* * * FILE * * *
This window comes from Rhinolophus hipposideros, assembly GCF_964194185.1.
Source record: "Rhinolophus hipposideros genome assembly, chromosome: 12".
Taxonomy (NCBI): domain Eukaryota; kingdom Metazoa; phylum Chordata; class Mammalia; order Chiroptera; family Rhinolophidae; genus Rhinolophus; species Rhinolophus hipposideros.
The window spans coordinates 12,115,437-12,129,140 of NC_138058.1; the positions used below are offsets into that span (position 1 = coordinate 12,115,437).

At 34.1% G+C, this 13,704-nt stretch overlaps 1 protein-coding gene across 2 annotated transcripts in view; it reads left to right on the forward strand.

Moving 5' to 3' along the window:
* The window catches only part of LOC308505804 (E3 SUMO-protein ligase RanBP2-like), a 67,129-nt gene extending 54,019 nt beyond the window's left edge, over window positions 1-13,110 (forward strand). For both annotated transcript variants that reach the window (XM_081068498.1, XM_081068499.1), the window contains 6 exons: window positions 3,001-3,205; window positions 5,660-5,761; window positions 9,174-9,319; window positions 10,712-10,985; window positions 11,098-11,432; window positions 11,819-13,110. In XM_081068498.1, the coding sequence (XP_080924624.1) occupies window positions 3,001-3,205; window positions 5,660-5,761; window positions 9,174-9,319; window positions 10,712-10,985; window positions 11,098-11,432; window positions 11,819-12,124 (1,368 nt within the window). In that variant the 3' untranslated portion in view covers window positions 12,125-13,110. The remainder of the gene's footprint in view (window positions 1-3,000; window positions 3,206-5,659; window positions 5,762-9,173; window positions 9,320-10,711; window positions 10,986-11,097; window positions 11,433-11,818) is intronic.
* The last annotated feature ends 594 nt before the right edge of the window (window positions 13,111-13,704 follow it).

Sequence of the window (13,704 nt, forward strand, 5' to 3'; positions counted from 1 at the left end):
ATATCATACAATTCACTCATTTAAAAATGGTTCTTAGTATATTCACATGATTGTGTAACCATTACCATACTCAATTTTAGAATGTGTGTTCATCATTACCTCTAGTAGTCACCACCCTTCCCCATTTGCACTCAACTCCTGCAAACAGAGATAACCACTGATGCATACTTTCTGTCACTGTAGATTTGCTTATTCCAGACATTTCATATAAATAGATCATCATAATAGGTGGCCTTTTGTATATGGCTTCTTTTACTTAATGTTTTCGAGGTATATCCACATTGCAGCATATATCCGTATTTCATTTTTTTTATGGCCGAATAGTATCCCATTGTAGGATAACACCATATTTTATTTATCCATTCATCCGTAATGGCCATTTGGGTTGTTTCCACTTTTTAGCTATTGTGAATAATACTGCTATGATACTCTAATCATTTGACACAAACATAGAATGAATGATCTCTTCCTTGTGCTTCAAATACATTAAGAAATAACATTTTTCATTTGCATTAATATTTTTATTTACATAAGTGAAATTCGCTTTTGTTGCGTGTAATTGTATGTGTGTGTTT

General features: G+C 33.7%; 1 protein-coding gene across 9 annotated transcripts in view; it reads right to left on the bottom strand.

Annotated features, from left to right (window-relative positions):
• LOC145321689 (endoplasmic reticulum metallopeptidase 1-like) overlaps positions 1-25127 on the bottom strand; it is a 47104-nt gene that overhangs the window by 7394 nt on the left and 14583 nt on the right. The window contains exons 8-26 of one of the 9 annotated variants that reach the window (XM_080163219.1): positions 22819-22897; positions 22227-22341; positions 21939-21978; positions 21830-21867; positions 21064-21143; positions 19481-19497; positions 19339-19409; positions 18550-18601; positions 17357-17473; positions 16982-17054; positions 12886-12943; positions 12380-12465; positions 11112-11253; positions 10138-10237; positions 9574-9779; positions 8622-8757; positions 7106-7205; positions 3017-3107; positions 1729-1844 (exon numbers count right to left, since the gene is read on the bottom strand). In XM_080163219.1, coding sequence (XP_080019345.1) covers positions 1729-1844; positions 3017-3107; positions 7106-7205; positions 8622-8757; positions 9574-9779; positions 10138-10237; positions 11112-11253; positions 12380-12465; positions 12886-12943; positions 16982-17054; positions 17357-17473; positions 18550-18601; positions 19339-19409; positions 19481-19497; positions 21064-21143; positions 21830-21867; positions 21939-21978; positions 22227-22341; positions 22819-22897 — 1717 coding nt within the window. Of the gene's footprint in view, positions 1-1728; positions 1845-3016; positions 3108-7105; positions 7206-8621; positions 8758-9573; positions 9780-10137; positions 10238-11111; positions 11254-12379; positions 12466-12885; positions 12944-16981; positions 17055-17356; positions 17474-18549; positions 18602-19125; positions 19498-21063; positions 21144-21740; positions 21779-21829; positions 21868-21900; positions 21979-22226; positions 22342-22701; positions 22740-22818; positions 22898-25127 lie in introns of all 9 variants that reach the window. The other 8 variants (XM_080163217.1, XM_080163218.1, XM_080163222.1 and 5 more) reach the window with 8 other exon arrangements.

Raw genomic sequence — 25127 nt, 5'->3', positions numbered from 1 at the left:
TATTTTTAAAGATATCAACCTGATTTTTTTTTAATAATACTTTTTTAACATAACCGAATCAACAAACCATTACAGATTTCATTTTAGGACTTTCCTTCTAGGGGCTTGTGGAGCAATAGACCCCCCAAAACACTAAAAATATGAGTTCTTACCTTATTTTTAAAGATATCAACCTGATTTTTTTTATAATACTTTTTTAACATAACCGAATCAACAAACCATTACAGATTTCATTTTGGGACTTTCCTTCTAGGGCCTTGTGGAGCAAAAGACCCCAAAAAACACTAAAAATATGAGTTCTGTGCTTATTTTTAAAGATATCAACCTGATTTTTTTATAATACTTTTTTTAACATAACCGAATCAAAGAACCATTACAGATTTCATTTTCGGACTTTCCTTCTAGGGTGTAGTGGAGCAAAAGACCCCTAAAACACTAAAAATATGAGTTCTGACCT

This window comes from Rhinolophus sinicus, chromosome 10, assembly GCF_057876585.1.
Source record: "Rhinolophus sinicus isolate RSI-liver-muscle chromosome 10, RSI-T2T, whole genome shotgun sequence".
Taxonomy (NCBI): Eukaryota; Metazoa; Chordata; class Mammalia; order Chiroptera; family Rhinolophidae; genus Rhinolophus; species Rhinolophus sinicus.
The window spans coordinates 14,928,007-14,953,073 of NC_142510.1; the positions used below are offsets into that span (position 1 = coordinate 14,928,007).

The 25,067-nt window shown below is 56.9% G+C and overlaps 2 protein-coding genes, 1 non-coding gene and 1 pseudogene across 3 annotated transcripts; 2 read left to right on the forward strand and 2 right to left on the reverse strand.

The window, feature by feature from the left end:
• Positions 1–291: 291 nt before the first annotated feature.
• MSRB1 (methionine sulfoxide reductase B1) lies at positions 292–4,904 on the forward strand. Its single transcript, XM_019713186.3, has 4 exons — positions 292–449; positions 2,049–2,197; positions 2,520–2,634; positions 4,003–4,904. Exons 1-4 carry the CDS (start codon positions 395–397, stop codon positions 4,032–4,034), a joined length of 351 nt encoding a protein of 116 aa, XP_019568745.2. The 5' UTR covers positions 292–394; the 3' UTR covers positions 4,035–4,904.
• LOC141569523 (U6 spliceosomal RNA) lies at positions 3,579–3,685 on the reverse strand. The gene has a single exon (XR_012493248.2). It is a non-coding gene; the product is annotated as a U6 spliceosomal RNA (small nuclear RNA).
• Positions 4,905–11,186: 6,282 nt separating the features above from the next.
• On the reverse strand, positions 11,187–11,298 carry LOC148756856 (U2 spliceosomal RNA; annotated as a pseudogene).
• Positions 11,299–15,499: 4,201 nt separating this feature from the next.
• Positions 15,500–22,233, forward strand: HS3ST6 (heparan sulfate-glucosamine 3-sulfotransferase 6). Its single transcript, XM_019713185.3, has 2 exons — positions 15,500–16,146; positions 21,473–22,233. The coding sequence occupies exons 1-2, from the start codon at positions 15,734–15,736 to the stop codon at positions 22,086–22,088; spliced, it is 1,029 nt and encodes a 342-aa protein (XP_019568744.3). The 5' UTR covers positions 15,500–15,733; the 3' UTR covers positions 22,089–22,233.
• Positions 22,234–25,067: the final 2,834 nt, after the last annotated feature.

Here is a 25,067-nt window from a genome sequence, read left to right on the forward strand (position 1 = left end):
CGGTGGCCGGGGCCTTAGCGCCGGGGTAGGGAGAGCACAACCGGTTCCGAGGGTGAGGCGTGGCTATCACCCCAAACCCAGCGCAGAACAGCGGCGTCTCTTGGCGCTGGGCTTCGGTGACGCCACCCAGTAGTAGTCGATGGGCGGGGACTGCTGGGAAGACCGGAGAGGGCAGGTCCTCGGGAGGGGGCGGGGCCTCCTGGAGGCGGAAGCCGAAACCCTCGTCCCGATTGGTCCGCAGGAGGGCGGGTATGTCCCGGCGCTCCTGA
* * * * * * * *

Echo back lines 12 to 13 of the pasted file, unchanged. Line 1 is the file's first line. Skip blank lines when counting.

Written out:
Annotated features, from left to right (window-relative positions):
• LOC145321689 (endoplasmic reticulum metallopeptidase 1-like) overlaps positions 1-25127 on the bottom strand; it is a 47104-nt gene that overhangs the window by 7394 nt on the left and 14583 nt on the right. The window contains exons 8-26 of one of the 9 annotated variants that reach the window (XM_080163219.1): positions 22819-22897; positions 22227-22341; positions 21939-21978; positions 21830-21867; positions 21064-21143; positions 19481-19497; positions 19339-19409; positions 18550-18601; positions 17357-17473; positions 16982-17054; positions 12886-12943; positions 12380-12465; positions 11112-11253; positions 10138-10237; positions 9574-9779; positions 8622-8757; positions 7106-7205; positions 3017-3107; positions 1729-1844 (exon numbers count right to left, since the gene is read on the bottom strand). In XM_080163219.1, coding sequence (XP_080019345.1) covers positions 1729-1844; positions 3017-3107; positions 7106-7205; positions 8622-8757; positions 9574-9779; positions 10138-10237; positions 11112-11253; positions 12380-12465; positions 12886-12943; positions 16982-17054; positions 17357-17473; positions 18550-18601; positions 19339-19409; positions 19481-19497; positions 21064-21143; positions 21830-21867; positions 21939-21978; positions 22227-22341; positions 22819-22897 — 1717 coding nt within the window. Of the gene's footprint in view, positions 1-1728; positions 1845-3016; positions 3108-7105; positions 7206-8621; positions 8758-9573; positions 9780-10137; positions 10238-11111; positions 11254-12379; positions 12466-12885; positions 12944-16981; positions 17055-17356; positions 17474-18549; positions 18602-19125; positions 19498-21063; positions 21144-21740; positions 21779-21829; positions 21868-21900; positions 21979-22226; positions 22342-22701; positions 22740-22818; positions 22898-25127 lie in introns of all 9 variants that reach the window. The other 8 variants (XM_080163217.1, XM_080163218.1, XM_080163222.1 and 5 more) reach the window with 8 other exon arrangements.